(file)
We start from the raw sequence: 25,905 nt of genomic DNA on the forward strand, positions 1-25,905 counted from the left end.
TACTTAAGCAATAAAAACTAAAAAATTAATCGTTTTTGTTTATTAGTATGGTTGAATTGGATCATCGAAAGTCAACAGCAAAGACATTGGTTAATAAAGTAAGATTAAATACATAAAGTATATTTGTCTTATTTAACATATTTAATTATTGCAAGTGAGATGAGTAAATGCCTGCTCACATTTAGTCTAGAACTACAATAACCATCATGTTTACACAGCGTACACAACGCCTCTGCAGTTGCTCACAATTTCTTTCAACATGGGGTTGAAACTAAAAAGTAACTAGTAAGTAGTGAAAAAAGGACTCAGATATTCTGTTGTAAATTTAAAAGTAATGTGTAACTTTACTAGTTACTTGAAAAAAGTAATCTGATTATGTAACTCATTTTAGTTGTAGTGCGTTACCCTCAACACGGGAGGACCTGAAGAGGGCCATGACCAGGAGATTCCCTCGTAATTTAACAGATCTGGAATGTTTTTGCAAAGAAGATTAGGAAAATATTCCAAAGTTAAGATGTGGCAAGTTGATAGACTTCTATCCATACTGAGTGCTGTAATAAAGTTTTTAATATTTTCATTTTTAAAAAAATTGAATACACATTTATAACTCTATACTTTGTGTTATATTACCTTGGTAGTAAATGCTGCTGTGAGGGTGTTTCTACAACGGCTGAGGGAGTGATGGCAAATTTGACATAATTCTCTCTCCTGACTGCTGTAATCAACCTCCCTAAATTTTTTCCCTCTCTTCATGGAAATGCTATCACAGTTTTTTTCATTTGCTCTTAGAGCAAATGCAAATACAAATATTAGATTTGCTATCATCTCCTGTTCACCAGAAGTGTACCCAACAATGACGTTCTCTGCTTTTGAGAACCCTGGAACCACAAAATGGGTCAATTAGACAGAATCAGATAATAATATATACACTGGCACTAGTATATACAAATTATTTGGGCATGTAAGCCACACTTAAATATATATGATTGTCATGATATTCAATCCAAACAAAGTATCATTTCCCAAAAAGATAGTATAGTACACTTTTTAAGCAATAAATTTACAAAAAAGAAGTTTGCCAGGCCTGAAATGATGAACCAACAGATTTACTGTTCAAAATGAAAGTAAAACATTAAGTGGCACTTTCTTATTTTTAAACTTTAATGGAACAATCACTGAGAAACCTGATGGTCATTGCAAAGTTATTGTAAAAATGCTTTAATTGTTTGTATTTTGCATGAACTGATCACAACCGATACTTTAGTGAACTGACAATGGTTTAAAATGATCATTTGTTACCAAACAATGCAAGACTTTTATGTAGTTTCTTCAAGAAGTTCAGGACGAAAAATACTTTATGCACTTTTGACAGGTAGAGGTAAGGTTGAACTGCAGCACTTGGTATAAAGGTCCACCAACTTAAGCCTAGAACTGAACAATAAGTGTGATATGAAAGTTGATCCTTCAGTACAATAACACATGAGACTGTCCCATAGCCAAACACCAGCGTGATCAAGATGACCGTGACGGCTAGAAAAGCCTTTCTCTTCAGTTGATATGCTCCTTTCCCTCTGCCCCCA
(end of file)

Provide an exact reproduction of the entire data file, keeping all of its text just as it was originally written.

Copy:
We start from the raw sequence: 25,905 nt of genomic DNA on the forward strand, positions 1-25,905 counted from the left end.
TACTTAAGCAATAAAAACTAAAAAATTAATCGTTTTTGTTTATTAGTATGGTTGAATTGGATCATCGAAAGTCAACAGCAAAGACATTGGTTAATAAAGTAAGATTAAATACATAAAGTATATTTGTCTTATTTAACATATTTAATTATTGCAAGTGAGATGAGTAAATGCCTGCTCACATTTAGTCTAGAACTACAATAACCATCATGTTTACACAGCGTACACAACGCCTCTGCAGTTGCTCACAATTTCTTTCAACATGGGGTTGAAACTAAAAAGTAACTAGTAAGTAGTGAAAAAAGGACTCAGATATTCTGTTGTAAATTTAAAAGTAATGTGTAACTTTACTAGTTACTTGAAAAAAGTAATCTGATTATGTAACTCATTTTAGTTGTAGTGCGTTACCCTCAACACGGGAGGACCTGAAGAGGGCCATGACCAGGAGATTCCCTCGTAATTTAACAGATCTGGAATGTTTTTGCAAAGAAGATTAGGAAAATATTCCAAAGTTAAGATGTGGCAAGTTGATAGACTTCTATCCATACTGAGTGCTGTAATAAAGTTTTTAATATTTTCATTTTTAAAAAAATTGAATACACATTTATAACTCTATACTTTGTGTTATATTACCTTGGTAGTAAATGCTGCTGTGAGGGTGTTTCTACAACGGCTGAGGGAGTGATGGCAAATTTGACATAATTCTCTCTCCTGACTGCTGTAATCAACCTCCCTAAATTTTTTCCCTCTCTTCATGGAAATGCTATCACAGTTTTTTTCATTTGCTCTTAGAGCAAATGCAAATACAAATATTAGATTTGCTATCATCTCCTGTTCACCAGAAGTGTACCCAACAATGACGTTCTCTGCTTTTGAGAACCCTGGAACCACAAAATGGGTCAATTAGACAGAATCAGATAATAATATATACACTGGCACTAGTATATACAAATTATTTGGGCATGTAAGCCACACTTAAATATATATGATTGTCATGATATTCAATCCAAACAAAGTATCATTTCCCAAAAAGATAGTATAGTACACTTTTTAAGCAATAAATTTACAAAAAAGAAGTTTGCCAGGCCTGAAATGATGAACCAACAGATTTACTGTTCAAAATGAAAGTAAAACATTAAGTGGCACTTTCTTATTTTTAAACTTTAATGGAACAATCACTGAGAAACCTGATGGTCATTGCAAAGTTATTGTAAAAATGCTTTAATTGTTTGTATTTTGCATGAACTGATCACAACCGATACTTTAGTGAACTGACAATGGTTTAAAATGATCATTTGTTACCAAACAATGCAAGACTTTTATGTAGTTTCTTCAAGAAGTTCAGGACGAAAAATACTTTATGCACTTTTGACAGGTAGAGGTAAGGTTGAACTGCAGCACTTGGTATAAAGGTCCACCAACTTAAGCCTAGAACTGAACAATAAGTGTGATATGAAAGTTGATCCTTCAGTACAATAACACATGAGACTGTCCCATAGCCAAACACCAGCGTGATCAAGATGACCGTGACGGCTAGAAAAGCCTTTCTCTTCAGTTGATATGCTCCTTTCCCTCTGCCCCCA